The Village Green
Later also called the 12th Street Park, the 112th Street Park, the Village Park, and the Lansingburgh Park.
The Green was the center of the street plan for the village of Lansingburgh that was laid out in 1771 by Abraham Lansingh. The Green was deeded to the village by Lansingh’s heirs in 1793. Most of the early religious and civic buildings, such as the First Presbyterian Church, built in 1793-94, and the original Lansingburgh Academy, built in 1796, were located facing the Green. As the village expanded to the north and south, other areas of the community were developed as centers of commercial and community activity, and the role of the Green as the hub of Lansingburgh diminished in importance. The Village Green, however, has survived as an open space, now used in part as a recreation field. It is one of the few eighteenth century public spaces remaining in New York State.
Waite, John G. The Architecture of Lansingburgh, New York. Lansingburgh, NY: Lansingburgh Historical Society, 1976.
AN ACT to amend section two of chapter eight of the laws of eighteen hundred and sixteen, passed February fourteenth, entitled “An act to confirm the sale of certain common lands, made by the trustees of the village of Lansingburgh,” and to provide for the fund therein mentioned.
PASSED May 3, 1884; three-fifths being present.
The People of the State of New York, represented in Senate and Assembly, do enact as follows:
SECTION 1. Section two of chapter eight of the laws of eighteen hundred and sixteen entitled “An act to confirm the sale of certain common lands, made by the trustees of the village of Lansingburgh,” is hereby amended so as to read as follows:
§ 2. The consideration money, that is commonly known as the commonable fund, which was received by the trustees of the village of Lansingburgh, under said act, and consisting of about five thousand dollars, may be expended by the board of trustees of Lansingburgh, or their successors in office, in whole or in part, as such board shall direct, for the purpose of improving, preserving and beautifying the grounds in said village, known as the public grounds, situated between Hoosick [113th] and Lansing [112th] streets, and which are owned by said village of Lansingburgh, and are now open to commons.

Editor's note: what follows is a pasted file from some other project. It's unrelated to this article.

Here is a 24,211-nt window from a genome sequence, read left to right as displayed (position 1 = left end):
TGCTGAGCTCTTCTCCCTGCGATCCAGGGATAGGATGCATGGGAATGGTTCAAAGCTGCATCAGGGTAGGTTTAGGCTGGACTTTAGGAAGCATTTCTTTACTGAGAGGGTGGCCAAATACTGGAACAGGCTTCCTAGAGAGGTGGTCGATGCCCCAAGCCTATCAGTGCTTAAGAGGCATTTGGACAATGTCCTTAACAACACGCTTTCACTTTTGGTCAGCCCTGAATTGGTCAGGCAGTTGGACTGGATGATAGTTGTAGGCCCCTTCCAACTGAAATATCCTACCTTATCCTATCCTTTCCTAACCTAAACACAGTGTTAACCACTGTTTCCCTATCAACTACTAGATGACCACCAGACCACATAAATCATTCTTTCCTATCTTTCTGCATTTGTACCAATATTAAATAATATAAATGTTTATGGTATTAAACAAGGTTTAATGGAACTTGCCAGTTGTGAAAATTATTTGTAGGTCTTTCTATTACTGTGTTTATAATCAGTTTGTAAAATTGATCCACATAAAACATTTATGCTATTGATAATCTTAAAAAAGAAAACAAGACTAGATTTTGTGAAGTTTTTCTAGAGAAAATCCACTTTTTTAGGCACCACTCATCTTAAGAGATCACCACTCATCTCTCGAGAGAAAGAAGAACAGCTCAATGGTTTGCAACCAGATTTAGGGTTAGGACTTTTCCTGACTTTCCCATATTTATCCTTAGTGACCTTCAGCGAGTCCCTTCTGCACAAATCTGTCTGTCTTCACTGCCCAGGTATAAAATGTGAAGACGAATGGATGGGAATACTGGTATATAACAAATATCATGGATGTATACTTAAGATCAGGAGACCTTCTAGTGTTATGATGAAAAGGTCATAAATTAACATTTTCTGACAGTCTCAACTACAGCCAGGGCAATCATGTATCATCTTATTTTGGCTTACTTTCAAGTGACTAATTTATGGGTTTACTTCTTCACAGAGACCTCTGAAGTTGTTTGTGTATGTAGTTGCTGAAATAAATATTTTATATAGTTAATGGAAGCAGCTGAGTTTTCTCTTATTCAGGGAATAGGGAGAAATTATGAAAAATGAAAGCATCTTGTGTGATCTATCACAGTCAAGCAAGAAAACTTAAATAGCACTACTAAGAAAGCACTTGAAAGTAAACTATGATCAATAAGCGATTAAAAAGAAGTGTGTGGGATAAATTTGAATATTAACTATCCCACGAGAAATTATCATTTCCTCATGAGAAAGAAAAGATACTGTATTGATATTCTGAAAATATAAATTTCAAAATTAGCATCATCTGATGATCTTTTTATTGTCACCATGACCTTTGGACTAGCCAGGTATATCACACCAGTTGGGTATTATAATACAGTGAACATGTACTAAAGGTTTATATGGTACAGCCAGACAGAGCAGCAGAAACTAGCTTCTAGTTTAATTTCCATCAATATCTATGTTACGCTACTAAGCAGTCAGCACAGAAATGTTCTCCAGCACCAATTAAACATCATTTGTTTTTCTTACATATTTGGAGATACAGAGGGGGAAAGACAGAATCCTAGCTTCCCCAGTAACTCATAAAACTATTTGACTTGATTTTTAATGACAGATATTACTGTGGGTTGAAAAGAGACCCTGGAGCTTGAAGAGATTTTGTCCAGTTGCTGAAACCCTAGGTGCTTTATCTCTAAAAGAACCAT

§ 3. This act shall take effect immediately.
Laws of the State of New York. Albany, NY: Banks & Brothers, 1884. 283.
Bicycle riding in the village park was forbidden.
“Village Trustees Meeting.” Lansingburgh Courier. May 11, 1893: 3 col 2.
A committee consisting of Village President Skillman and Trustees Bolton and Roemer, was appointed with power to obtain and place in position cannon in the village park.
Bids were received for the painting of the fence about Powers Park and the fountain in the village park, and Trustee Green was empowered to investigate the bids and report at the next meeting.
“Lansingburgh.” Troy Daily Times. June 30, 1900: 4 col 4.
—Charles Wood has been authorized by the Village Trustees to secure cannon for ornamental purposes to be used in the village parks. There not being enough money in the treasury to purchase the cannon and Mr. Wood having offered to purchase the cannon and hold the cost as claim against the village, he was authorized to do so by the Trustees.
“Lansingburgh.” Troy Daily Times. November 14, 1900: col 3.
President Skillman reported that the mortar to be placed in the village park had arrived, and another cannon, weighing 7,200 pounds, had been secured. A resolution was adopted on motion of Mr. Gray that the sum of $150, or as much therefore as is required, be expended by President Skillman and Mr. Bolton, as a committee, to pay for transportation of the guns to Lansingburgh and placing them in position on suitable foundations in the village park between Thirteenth and Fourteenth Streets, and an audit was ordered drawn to them for the amount. On motion Clerk Miter was empowered to reindex the books and papers of the village at an expense not to exceed $100, the same to be done under the direction of the authorities of Troy.
“Upper Troy.” Troy Daily Times. January 2, 1901: col 3.
The six-inch cannon secured from the United States government by the old Board of Village Trustees arrived in this city yesterday from Fort Wadsworth, New York harbor. It will be stored with the mortar, which arrived about three weeks ago, and both pieces will be mounted in what was formerly the village park in the spring at the direction of ex-Village President Skillman and ex-Trustee Bolton, the committee appointed to take charge of the matter. The sum of $100 is at the disposal of the committee for that purpose.
“Upper Troy.” Troy Daily Times. January 15, 1901: 4 col 2.
—A meeting of Post Bolton [Grand Army of the Republic] will be held next week, when arrangements will be made for exercises to be held in connection with placing cannon in the village park at Twelfth Street.
“Upper Troy.” Troy Daily Times. May 18, 1901: 4 col 3.